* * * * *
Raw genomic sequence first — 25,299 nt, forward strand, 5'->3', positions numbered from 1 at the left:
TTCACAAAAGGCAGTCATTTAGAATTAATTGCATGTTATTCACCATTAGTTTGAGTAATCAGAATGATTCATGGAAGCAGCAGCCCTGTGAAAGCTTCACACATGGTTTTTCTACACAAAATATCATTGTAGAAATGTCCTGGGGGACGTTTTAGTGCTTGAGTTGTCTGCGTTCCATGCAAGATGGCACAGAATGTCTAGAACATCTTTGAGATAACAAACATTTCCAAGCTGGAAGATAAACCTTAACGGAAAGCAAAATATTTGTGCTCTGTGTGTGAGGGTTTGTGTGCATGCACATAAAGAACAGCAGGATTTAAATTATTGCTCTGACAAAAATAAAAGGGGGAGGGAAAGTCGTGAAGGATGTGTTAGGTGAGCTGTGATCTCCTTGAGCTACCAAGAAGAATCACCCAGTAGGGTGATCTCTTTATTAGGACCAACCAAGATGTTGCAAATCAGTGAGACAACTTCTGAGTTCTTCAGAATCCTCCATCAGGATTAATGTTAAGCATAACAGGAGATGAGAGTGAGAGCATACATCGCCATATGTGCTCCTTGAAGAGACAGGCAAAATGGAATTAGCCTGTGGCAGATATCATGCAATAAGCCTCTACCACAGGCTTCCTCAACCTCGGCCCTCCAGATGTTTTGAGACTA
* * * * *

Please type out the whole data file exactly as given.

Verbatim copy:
Raw genomic sequence first — 25,299 nt, forward strand, 5'->3', positions numbered from 1 at the left:
TTCACAAAAGGCAGTCATTTAGAATTAATTGCATGTTATTCACCATTAGTTTGAGTAATCAGAATGATTCATGGAAGCAGCAGCCCTGTGAAAGCTTCACACATGGTTTTTCTACACAAAATATCATTGTAGAAATGTCCTGGGGGACGTTTTAGTGCTTGAGTTGTCTGCGTTCCATGCAAGATGGCACAGAATGTCTAGAACATCTTTGAGATAACAAACATTTCCAAGCTGGAAGATAAACCTTAACGGAAAGCAAAATATTTGTGCTCTGTGTGTGAGGGTTTGTGTGCATGCACATAAAGAACAGCAGGATTTAAATTATTGCTCTGACAAAAATAAAAGGGGGAGGGAAAGTCGTGAAGGATGTGTTAGGTGAGCTGTGATCTCCTTGAGCTACCAAGAAGAATCACCCAGTAGGGTGATCTCTTTATTAGGACCAACCAAGATGTTGCAAATCAGTGAGACAACTTCTGAGTTCTTCAGAATCCTCCATCAGGATTAATGTTAAGCATAACAGGAGATGAGAGTGAGAGCATACATCGCCATATGTGCTCCTTGAAGAGACAGGCAAAATGGAATTAGCCTGTGGCAGATATCATGCAATAAGCCTCTACCACAGGCTTCCTCAACCTCGGCCCTCCAGATGTTTTGAGACTA